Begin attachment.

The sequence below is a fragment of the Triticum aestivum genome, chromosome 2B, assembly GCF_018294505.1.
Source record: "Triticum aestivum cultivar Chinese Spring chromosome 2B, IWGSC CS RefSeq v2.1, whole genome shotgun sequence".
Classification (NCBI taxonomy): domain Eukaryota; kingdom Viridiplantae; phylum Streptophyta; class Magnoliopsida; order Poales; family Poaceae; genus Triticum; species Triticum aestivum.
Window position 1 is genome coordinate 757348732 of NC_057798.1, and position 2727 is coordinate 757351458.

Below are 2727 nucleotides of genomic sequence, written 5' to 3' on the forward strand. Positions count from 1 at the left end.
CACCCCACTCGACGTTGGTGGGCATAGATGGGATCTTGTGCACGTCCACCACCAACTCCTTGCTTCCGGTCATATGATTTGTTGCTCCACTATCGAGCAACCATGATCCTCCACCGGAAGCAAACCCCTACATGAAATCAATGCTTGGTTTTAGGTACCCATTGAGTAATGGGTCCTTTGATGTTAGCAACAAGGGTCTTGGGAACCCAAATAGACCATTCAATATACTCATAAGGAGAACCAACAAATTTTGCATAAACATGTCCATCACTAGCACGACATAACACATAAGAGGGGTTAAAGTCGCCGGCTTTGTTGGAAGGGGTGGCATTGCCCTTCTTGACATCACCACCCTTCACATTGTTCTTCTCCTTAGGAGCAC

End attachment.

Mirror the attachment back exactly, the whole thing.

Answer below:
The sequence below is a fragment of the Triticum aestivum genome, chromosome 2B, assembly GCF_018294505.1.
Source record: "Triticum aestivum cultivar Chinese Spring chromosome 2B, IWGSC CS RefSeq v2.1, whole genome shotgun sequence".
Classification (NCBI taxonomy): domain Eukaryota; kingdom Viridiplantae; phylum Streptophyta; class Magnoliopsida; order Poales; family Poaceae; genus Triticum; species Triticum aestivum.
Window position 1 is genome coordinate 757348732 of NC_057798.1, and position 2727 is coordinate 757351458.

Below are 2727 nucleotides of genomic sequence, written 5' to 3' on the forward strand. Positions count from 1 at the left end.
CACCCCACTCGACGTTGGTGGGCATAGATGGGATCTTGTGCACGTCCACCACCAACTCCTTGCTTCCGGTCATATGATTTGTTGCTCCACTATCGAGCAACCATGATCCTCCACCGGAAGCAAACCCCTACATGAAATCAATGCTTGGTTTTAGGTACCCATTGAGTAATGGGTCCTTTGATGTTAGCAACAAGGGTCTTGGGAACCCAAATAGACCATTCAATATACTCATAAGGAGAACCAACAAATTTTGCATAAACATGTCCATCACTAGCACGACATAACACATAAGAGGGGTTAAAGTCGCCGGCTTTGTTGGAAGGGGTGGCATTGCCCTTCTTGACATCACCACCCTTCACATTGTTCTTCTCCTTAGGAGCAC